In some situations you, a relative or someone you care for may feel that you are unable to speak up for yourself or get your opinions or views heard and understood. This may be because you are physically not able to do so, because you feel self-conscious or because you have difficulty expressing yourself well.
Advocacy is about helping you to speak up for yourself. An advocate is someone who can help you say what you want to.
An advocate should have no connection to the service you are dealing with and should be able to represent your interests as if they were their own.
There are different types of advocacy. You can:
- ask a volunteer to talk for you
- ask a legal expert, such as a solicitor, barrister or legal advice worker to explain for you. They can also speak for you at a tribunal or in court.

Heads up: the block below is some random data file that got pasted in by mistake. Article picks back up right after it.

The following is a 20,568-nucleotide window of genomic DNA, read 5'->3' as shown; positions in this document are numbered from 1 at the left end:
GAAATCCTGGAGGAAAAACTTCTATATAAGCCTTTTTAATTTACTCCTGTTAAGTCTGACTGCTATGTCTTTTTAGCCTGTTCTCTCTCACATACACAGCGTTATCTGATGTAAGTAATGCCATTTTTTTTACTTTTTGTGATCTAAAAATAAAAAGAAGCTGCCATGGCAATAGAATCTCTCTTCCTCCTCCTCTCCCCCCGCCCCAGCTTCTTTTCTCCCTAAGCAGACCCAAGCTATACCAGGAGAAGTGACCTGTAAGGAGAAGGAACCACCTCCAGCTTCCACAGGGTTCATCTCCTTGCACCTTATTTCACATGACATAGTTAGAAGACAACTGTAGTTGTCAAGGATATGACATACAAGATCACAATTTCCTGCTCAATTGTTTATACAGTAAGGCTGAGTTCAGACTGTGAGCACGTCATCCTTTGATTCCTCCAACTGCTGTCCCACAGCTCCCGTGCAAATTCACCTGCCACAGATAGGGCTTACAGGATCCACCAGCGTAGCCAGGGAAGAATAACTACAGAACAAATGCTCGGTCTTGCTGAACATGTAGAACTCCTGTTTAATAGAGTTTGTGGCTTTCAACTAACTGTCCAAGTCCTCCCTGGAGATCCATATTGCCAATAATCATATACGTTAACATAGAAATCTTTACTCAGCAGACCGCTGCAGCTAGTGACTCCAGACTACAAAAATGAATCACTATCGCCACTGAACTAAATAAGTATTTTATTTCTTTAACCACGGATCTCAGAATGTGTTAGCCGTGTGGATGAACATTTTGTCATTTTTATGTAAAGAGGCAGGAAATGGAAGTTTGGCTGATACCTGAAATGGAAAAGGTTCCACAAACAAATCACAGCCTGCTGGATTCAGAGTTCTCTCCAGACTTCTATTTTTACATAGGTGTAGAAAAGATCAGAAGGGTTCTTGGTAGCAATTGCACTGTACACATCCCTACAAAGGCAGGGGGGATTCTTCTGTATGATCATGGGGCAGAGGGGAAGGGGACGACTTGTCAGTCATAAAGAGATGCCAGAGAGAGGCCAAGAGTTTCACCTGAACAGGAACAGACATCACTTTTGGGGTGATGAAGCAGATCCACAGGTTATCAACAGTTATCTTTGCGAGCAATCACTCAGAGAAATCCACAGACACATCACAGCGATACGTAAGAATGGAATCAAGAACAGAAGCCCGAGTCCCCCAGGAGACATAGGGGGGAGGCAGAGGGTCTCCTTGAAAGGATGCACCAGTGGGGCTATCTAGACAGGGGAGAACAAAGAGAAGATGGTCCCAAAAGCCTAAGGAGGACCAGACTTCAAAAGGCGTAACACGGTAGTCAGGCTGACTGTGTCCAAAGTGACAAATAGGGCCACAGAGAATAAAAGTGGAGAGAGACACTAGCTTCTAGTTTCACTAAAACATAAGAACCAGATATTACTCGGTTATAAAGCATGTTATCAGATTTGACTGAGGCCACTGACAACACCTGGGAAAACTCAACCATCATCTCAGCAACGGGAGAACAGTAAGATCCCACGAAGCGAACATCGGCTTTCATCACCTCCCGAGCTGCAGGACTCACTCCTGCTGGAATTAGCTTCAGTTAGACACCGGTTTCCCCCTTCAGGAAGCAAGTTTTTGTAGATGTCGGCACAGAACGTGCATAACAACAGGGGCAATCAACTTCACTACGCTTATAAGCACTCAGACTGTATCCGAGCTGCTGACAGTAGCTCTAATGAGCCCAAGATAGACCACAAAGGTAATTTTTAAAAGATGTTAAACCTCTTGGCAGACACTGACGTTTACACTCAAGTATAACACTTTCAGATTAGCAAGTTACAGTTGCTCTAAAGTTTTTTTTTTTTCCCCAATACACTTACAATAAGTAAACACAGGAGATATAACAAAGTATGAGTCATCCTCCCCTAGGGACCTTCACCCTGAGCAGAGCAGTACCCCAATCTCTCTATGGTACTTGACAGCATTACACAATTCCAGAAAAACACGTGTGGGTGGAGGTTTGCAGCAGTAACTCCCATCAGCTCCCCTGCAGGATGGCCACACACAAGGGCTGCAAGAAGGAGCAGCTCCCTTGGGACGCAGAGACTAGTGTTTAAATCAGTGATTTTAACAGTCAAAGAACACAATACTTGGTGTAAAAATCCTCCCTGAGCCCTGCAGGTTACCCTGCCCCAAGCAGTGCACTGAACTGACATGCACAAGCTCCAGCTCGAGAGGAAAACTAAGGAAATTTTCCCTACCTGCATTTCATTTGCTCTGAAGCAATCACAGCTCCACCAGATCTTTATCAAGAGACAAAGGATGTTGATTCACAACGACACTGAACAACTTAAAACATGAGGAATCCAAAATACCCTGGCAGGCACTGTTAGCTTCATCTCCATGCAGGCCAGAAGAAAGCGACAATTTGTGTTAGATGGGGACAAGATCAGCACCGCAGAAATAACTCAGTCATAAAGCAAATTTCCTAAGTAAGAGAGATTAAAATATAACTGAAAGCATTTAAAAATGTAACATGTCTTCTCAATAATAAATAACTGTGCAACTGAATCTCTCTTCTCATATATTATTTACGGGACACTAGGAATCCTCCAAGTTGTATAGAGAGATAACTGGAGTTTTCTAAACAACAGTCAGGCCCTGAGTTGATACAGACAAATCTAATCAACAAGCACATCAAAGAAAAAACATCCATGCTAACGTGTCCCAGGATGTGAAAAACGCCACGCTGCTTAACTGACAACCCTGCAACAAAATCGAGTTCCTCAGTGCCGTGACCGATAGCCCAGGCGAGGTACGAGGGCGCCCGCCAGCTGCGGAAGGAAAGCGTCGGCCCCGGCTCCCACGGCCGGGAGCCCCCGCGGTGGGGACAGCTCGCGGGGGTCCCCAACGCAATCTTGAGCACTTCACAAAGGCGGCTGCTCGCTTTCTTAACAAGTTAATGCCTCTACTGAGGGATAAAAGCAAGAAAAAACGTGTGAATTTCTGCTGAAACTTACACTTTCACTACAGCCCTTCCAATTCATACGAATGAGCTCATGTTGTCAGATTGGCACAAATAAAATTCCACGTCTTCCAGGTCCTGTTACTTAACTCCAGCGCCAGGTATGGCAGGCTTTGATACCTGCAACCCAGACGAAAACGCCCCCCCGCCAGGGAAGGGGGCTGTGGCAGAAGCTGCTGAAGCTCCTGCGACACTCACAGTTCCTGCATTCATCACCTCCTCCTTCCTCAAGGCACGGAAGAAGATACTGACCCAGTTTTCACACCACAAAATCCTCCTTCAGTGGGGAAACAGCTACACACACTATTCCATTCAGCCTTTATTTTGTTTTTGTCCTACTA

- Join a group. The group can work together to support and speak up for you and other people who have similar concerns. A group can express your point of view in places such as committees, forums and meetings.
- Ask a person who has had a similar experience to you to talk for you.
How do I find out more?
If you feel that you need an advocate to help you speak up, or to speak for you, contact Devon Advocacy; a group of experienced providers who work together to improve access to advocacy. Phone 0845 3300112, email firstname.lastname@example.org or visit Devon Advocacy.
You can also find details of organisations which provide advocates for specific needs or situations, such advocates for blind people, for asylum seekers or for carers on the Community Directory.